Kenneth J. Arrow

Arrow’s Early Life and Education

Kenneth Joseph Arrow (19212017) was born in New York City. His parents were both Romanian Jews who hailed from the eastern city of Iaşi and its surroundings, a stone’s throw from the present-day border with Moldova.

Growing up in New York during the Great Depression, Arrow came of age in a socialist-friendly environment. Although he first adopted and later abandoned socialism, his economic thought was always tinged with a rosy leftist hue.

After graduating from New York City’s public primary and secondary schools, Arrow attended City College of New York (CCNY) in Hamilton Heights, overlooking Harlem. He received his bachelor’s degree in mathematics from CCNY in 1940.

For graduate school, Arrow moved to Columbia University on New York’s Upper West Side. He obtained his master’s degree in mathematics from Columbia in 1941.

Between 1942 and 1946, Arrow served in the US Army Air Forces as a weather officer.

After the war, in 1946, Arrow returned to Columbia to finish his doctoral work.

While researching and writing his dissertation for Columbia, Arrow held three economics-related jobs simultaneously, as: (1) a professor of economics at the University of Chicago; (2) a research associate with Chicago’s Cowles Commission for Research in Economics; and (3) a researcher for the RAND Corporation in Santa Monica, California.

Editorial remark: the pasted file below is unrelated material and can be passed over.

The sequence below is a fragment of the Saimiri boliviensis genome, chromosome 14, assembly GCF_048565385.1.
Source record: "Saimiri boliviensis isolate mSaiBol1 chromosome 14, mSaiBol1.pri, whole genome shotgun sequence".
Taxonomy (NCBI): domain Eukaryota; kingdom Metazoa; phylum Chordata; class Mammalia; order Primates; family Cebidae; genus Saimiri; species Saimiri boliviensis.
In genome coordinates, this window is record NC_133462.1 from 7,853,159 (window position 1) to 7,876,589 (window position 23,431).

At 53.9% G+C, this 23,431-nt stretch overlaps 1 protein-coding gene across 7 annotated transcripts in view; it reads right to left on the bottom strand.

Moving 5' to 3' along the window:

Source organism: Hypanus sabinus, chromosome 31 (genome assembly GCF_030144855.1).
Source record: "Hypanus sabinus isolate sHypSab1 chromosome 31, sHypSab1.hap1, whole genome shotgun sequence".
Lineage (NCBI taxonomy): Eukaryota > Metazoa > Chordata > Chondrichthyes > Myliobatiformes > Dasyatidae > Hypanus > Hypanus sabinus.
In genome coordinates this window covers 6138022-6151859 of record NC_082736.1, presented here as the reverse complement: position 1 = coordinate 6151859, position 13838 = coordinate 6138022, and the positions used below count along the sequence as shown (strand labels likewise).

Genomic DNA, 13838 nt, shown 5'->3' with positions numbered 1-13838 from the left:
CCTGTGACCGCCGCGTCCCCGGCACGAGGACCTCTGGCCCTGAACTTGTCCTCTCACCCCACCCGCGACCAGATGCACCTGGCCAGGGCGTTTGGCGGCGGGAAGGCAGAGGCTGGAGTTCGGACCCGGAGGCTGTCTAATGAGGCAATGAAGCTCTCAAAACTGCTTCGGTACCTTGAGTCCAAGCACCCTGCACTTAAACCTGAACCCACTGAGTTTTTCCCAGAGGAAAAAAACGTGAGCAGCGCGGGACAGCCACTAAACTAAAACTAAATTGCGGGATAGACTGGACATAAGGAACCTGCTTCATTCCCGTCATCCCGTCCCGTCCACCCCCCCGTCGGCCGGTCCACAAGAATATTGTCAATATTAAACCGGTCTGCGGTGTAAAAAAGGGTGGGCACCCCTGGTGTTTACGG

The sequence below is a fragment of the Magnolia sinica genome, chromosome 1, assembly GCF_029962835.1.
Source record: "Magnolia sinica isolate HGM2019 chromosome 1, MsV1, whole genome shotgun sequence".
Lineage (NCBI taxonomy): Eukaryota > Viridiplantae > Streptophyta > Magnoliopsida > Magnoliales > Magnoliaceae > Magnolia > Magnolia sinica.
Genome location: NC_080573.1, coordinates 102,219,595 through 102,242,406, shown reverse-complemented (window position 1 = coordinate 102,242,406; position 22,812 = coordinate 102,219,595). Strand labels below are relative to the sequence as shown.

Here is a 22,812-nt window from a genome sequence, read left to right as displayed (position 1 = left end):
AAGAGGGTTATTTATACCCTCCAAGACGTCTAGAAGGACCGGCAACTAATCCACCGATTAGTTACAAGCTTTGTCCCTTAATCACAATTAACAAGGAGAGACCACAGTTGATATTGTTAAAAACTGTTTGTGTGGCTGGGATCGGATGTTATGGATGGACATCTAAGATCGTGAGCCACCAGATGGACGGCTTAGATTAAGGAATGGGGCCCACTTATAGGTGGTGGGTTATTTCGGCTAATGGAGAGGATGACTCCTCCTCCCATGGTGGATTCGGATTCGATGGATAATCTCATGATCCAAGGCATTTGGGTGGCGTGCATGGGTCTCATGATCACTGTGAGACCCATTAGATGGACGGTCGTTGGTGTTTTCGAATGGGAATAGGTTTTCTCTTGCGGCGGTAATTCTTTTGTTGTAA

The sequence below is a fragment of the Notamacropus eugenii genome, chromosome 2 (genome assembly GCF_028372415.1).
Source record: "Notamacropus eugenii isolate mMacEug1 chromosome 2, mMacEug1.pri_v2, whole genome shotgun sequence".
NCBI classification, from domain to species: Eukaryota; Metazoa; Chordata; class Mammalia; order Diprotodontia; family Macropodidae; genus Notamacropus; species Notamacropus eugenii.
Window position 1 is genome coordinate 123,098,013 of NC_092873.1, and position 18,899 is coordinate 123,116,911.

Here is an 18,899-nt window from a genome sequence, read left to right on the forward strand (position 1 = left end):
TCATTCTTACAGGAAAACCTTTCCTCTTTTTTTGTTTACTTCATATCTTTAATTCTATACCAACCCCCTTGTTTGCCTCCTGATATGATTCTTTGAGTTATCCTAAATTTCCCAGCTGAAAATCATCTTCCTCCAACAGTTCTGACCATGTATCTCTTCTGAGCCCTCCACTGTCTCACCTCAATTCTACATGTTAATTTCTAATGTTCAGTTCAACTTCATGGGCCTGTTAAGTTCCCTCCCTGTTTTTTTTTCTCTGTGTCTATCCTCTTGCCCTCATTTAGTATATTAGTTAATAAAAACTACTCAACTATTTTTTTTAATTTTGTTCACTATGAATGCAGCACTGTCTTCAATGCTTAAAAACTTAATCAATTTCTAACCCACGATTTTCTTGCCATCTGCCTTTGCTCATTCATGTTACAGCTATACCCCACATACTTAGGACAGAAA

In 1951, Arrow obtained his PhD in economics from Columbia.

Arrow’s Career

In 1949, Arrow left Chicago for Stanford University, where he taught for most of the next two decades.

In 1957, Arrow won the John Bates Clark Medal for the best American economist under the age of 40.

During the 1960s, he appointed a staff member with the US government’s Council of Economic Advisers, along with Robert Solow.

In 1968, Arrow left Stanford for Harvard University in Cambridge, Massachusetts.

Arrow shared the 1972 Nobel Memorial Prize in Economic Sciences with John R. Hicks. His Nobel Lecture, “General Economic Equilibrium: Purpose, Analytic Techniques, Collective Choice,” was published in 1974 in American Economic Review (see “Selected Works Authored or Co-authored by Arrow” below).

In 1979, Arrow returned to Stanford, where he now became the Joan Kenney Professor of Economics and Professor of Operations Research, a title he kept until his retirement in 1991.

In 1995, Arrow was invited to teach at the University of Siena, in Italy. He also helped to found the Pontifical Academy of Social Sciences in Vatican City and sat on the Science Board of Santa Fe Institute in New Mexico.

Arrow also helped to found the Annual Review of Economics in 2009.